Where do you put your resume up? The two best places I’ve personally found are Dice and Craigslist (just look for your city and the section called ‘Resumes’ toward the bottom). But you’ll also get noticed over at Monster, Careerbuilder and ITJobs. These five are good starts, but try to put your resume out on as many sites as you can, and keep reposting.

  2. The Interview
    If a recruiter bothers to call you, it means they take your resume seriously. It means that the two page advertisement of your employable services (your resume) got a hit. And they want to see if the person who wrote this backs up their claim.

    Interviews are rough because they make people nervous exactly when they should try to be the most relaxed and natural. Compared to a hot date, interviews are more nerve racking because your livelihood is dependent on them, where as a bad date you go home alone and a little lighter in the pockets.

    Now, I’m not a psychic. I don’t know what most managers are looking for other than the basics. This article on Dice covers it well: hiring mangers want someone who is motivated to do the work and will fit in well with the team. This is true of any position. The IT field however comes with a third factor, whether or not you can do the work. To this end, lots of recruiters absolutely love to throw tests at potential employees. We’ll cover that in a minute.

    Besides this test, the most important thing to prove is that you’re a likeable guy (or gal). Managers want to know that the team can get along with you, because the last thing they need to do is hire a prima donna who needs to be coddled and babied through everything. To that end, it’s important to smile and have a little confidence. Don’t expect instant friends, but definitely try to click with people. Listen to them. Nod your head, pay attention.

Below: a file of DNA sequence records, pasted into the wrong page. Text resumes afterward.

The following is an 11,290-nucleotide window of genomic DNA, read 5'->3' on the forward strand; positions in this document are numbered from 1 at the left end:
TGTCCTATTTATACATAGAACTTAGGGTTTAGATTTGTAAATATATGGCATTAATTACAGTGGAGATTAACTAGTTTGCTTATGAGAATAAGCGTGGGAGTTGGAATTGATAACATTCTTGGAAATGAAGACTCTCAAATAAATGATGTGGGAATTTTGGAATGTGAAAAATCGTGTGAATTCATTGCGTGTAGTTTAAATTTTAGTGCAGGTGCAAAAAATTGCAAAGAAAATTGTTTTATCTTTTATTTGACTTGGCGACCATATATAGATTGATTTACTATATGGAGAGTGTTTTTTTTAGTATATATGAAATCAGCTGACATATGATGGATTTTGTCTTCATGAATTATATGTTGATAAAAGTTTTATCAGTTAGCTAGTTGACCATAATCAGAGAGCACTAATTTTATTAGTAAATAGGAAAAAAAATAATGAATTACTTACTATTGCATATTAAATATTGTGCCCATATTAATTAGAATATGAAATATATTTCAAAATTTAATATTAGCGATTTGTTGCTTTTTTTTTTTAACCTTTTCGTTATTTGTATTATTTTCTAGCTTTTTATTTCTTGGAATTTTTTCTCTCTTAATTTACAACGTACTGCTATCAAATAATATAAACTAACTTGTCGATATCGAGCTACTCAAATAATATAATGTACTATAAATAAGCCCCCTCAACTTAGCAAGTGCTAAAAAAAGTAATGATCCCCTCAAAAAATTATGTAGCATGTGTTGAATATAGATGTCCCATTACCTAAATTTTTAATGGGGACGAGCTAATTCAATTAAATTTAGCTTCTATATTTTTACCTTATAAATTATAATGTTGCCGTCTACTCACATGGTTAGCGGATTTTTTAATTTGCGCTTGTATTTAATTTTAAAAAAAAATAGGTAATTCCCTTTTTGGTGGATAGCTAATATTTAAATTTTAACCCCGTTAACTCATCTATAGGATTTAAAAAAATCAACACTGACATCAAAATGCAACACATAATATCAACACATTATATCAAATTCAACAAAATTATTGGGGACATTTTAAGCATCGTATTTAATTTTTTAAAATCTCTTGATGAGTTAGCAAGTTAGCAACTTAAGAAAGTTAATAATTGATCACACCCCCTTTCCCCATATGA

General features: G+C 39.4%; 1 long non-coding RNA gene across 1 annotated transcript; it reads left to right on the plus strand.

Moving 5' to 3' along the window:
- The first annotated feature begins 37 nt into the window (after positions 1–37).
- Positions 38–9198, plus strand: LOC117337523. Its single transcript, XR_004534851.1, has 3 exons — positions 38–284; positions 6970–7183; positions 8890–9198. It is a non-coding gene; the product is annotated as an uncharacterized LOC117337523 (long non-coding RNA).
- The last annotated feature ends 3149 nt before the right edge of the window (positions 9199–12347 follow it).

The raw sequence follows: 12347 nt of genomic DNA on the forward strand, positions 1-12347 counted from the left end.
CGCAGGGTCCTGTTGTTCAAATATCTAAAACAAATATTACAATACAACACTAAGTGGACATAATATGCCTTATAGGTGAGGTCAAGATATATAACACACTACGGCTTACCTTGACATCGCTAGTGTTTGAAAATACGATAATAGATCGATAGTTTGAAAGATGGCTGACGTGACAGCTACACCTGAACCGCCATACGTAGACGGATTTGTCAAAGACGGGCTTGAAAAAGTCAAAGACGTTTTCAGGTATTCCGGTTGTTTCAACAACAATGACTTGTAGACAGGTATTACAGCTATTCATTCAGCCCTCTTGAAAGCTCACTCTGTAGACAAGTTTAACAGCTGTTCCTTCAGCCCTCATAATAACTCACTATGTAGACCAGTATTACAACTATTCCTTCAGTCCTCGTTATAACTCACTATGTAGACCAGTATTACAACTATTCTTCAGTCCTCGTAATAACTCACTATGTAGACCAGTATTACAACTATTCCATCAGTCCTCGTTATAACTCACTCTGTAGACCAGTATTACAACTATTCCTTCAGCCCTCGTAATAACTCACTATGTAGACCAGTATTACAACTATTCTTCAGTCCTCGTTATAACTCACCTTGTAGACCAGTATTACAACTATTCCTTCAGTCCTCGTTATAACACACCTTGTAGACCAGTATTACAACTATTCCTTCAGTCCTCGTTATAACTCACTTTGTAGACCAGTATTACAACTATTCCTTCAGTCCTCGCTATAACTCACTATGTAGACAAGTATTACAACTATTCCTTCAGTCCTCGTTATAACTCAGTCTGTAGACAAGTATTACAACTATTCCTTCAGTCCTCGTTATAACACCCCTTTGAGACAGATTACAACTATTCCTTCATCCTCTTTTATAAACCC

Fact is, they’d probably rather hire someone with has less skills and more personality than someone who has more skills and is a total jack ass. But if you can bring both, all the better.

  3. The Test
    Personally, I have been tested in so many ways so many times. I’ve come into interviews expecting to shake hands and hit it off. Instead I get hit with a written pop quiz (which is not really fair because in this day and age, I can just Google the answer to a real life problem if I’m stumped on the job). Other times? The hiring manager asks you really technical questions about how you would do this, or that, or whatever. Which is sad because maybe I forgot the terminology but I would be able to do it if the issue was right in front of me.

    The worst test I ever faced was when they marched an entire group of programmers into the room to grill me. Not only did I have to answer rough technical questions, I had to do it with about eight pairs of eyes watching the sweat stains expand on my dress shirt. I wouldn’t wish this on anyone.

    It is a crappy state of affairs, but the fact is that companies get burned if they make a bad hire. One of the earliest companies I worked for hired a woman to a position because she seemed a good fit with the team. Then they found out she had absolutely no skills at all with her PC. Three days into the job, they had to let her go. But, the company paid out generously for her unemployment, a month of health insurance and salary for the full two weeks. Lucky her. Unlucky for them.